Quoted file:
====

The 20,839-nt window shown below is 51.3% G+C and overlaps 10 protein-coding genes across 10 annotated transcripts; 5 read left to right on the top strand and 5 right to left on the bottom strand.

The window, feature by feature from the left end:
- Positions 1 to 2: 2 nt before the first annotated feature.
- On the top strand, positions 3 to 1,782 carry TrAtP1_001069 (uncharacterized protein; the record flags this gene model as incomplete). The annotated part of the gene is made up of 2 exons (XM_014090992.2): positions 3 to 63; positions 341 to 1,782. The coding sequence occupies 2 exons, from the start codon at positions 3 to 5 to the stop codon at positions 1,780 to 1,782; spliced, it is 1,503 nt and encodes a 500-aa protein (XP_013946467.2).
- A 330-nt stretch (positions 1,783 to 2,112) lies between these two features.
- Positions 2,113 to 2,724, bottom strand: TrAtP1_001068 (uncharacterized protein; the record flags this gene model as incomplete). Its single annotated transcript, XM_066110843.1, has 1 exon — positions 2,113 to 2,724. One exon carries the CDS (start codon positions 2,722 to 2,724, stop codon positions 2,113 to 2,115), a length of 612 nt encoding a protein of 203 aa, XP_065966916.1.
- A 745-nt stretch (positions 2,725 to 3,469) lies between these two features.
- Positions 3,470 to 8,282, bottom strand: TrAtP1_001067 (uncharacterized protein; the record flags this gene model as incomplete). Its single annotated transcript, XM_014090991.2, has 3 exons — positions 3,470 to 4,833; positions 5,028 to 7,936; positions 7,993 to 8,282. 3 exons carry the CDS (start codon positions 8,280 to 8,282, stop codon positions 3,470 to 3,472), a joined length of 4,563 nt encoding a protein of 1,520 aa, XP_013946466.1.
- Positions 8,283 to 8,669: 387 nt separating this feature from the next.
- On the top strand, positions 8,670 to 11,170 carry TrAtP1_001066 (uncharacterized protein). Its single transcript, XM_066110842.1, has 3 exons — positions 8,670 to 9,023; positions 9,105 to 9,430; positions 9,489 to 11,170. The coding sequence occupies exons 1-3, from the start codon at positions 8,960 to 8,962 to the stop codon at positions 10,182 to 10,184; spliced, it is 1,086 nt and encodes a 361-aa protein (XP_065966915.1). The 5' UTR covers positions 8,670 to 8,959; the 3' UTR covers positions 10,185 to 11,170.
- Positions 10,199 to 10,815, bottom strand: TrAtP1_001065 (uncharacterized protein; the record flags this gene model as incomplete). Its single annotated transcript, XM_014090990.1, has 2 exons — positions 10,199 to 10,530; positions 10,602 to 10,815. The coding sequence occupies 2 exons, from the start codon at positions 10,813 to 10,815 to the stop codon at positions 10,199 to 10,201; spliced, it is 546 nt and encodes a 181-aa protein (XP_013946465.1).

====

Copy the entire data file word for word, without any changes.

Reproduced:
The 20,839-nt window shown below is 51.3% G+C and overlaps 10 protein-coding genes across 10 annotated transcripts; 5 read left to right on the top strand and 5 right to left on the bottom strand.

The window, feature by feature from the left end:
- Positions 1 to 2: 2 nt before the first annotated feature.
- On the top strand, positions 3 to 1,782 carry TrAtP1_001069 (uncharacterized protein; the record flags this gene model as incomplete). The annotated part of the gene is made up of 2 exons (XM_014090992.2): positions 3 to 63; positions 341 to 1,782. The coding sequence occupies 2 exons, from the start codon at positions 3 to 5 to the stop codon at positions 1,780 to 1,782; spliced, it is 1,503 nt and encodes a 500-aa protein (XP_013946467.2).
- A 330-nt stretch (positions 1,783 to 2,112) lies between these two features.
- Positions 2,113 to 2,724, bottom strand: TrAtP1_001068 (uncharacterized protein; the record flags this gene model as incomplete). Its single annotated transcript, XM_066110843.1, has 1 exon — positions 2,113 to 2,724. One exon carries the CDS (start codon positions 2,722 to 2,724, stop codon positions 2,113 to 2,115), a length of 612 nt encoding a protein of 203 aa, XP_065966916.1.
- A 745-nt stretch (positions 2,725 to 3,469) lies between these two features.
- Positions 3,470 to 8,282, bottom strand: TrAtP1_001067 (uncharacterized protein; the record flags this gene model as incomplete). Its single annotated transcript, XM_014090991.2, has 3 exons — positions 3,470 to 4,833; positions 5,028 to 7,936; positions 7,993 to 8,282. 3 exons carry the CDS (start codon positions 8,280 to 8,282, stop codon positions 3,470 to 3,472), a joined length of 4,563 nt encoding a protein of 1,520 aa, XP_013946466.1.
- Positions 8,283 to 8,669: 387 nt separating this feature from the next.
- On the top strand, positions 8,670 to 11,170 carry TrAtP1_001066 (uncharacterized protein). Its single transcript, XM_066110842.1, has 3 exons — positions 8,670 to 9,023; positions 9,105 to 9,430; positions 9,489 to 11,170. The coding sequence occupies exons 1-3, from the start codon at positions 8,960 to 8,962 to the stop codon at positions 10,182 to 10,184; spliced, it is 1,086 nt and encodes a 361-aa protein (XP_065966915.1). The 5' UTR covers positions 8,670 to 8,959; the 3' UTR covers positions 10,185 to 11,170.
- Positions 10,199 to 10,815, bottom strand: TrAtP1_001065 (uncharacterized protein; the record flags this gene model as incomplete). Its single annotated transcript, XM_014090990.1, has 2 exons — positions 10,199 to 10,530; positions 10,602 to 10,815. The coding sequence occupies 2 exons, from the start codon at positions 10,813 to 10,815 to the stop codon at positions 10,199 to 10,201; spliced, it is 546 nt and encodes a 181-aa protein (XP_013946465.1).